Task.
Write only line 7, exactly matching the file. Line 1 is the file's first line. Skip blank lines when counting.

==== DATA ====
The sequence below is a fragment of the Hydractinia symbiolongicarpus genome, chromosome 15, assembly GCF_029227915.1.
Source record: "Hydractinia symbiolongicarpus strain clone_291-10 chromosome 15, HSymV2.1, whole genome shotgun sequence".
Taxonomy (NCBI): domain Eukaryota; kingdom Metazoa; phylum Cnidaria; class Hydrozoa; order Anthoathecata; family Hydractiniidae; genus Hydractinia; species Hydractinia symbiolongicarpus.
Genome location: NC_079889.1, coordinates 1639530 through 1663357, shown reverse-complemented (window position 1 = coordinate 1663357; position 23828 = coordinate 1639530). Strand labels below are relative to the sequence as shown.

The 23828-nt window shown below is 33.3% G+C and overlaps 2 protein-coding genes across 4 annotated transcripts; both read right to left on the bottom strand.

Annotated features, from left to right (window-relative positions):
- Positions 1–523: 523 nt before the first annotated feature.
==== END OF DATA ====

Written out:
- Positions 1–523: 523 nt before the first annotated feature.